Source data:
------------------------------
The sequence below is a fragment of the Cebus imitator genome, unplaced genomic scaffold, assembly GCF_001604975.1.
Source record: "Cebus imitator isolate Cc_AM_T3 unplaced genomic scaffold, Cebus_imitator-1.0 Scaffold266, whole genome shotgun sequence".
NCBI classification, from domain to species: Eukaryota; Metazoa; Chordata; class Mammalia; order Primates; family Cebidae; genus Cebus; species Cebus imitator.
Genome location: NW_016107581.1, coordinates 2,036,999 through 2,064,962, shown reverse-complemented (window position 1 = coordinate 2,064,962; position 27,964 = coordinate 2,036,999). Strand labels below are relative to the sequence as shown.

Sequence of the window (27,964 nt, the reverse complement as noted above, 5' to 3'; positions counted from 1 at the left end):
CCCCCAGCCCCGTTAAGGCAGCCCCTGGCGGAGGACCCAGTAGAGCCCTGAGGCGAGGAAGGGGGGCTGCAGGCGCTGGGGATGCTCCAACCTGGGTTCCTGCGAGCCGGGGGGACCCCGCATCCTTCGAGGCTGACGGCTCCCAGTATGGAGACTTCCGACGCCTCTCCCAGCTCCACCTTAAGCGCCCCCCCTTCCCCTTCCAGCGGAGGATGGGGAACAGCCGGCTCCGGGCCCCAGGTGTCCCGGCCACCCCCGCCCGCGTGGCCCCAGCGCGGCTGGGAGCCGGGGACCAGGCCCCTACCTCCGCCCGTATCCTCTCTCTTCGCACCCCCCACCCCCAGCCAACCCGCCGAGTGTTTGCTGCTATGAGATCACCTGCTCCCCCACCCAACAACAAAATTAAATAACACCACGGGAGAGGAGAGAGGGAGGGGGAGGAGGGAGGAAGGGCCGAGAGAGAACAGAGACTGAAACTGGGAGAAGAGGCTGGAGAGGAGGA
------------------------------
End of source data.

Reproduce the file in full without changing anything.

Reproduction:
The sequence below is a fragment of the Cebus imitator genome, unplaced genomic scaffold, assembly GCF_001604975.1.
Source record: "Cebus imitator isolate Cc_AM_T3 unplaced genomic scaffold, Cebus_imitator-1.0 Scaffold266, whole genome shotgun sequence".
NCBI classification, from domain to species: Eukaryota; Metazoa; Chordata; class Mammalia; order Primates; family Cebidae; genus Cebus; species Cebus imitator.
Genome location: NW_016107581.1, coordinates 2,036,999 through 2,064,962, shown reverse-complemented (window position 1 = coordinate 2,064,962; position 27,964 = coordinate 2,036,999). Strand labels below are relative to the sequence as shown.

Sequence of the window (27,964 nt, the reverse complement as noted above, 5' to 3'; positions counted from 1 at the left end):
CCCCCAGCCCCGTTAAGGCAGCCCCTGGCGGAGGACCCAGTAGAGCCCTGAGGCGAGGAAGGGGGGCTGCAGGCGCTGGGGATGCTCCAACCTGGGTTCCTGCGAGCCGGGGGGACCCCGCATCCTTCGAGGCTGACGGCTCCCAGTATGGAGACTTCCGACGCCTCTCCCAGCTCCACCTTAAGCGCCCCCCCTTCCCCTTCCAGCGGAGGATGGGGAACAGCCGGCTCCGGGCCCCAGGTGTCCCGGCCACCCCCGCCCGCGTGGCCCCAGCGCGGCTGGGAGCCGGGGACCAGGCCCCTACCTCCGCCCGTATCCTCTCTCTTCGCACCCCCCACCCCCAGCCAACCCGCCGAGTGTTTGCTGCTATGAGATCACCTGCTCCCCCACCCAACAACAAAATTAAATAACACCACGGGAGAGGAGAGAGGGAGGGGGAGGAGGGAGGAAGGGCCGAGAGAGAACAGAGACTGAAACTGGGAGAAGAGGCTGGAGAGGAGGA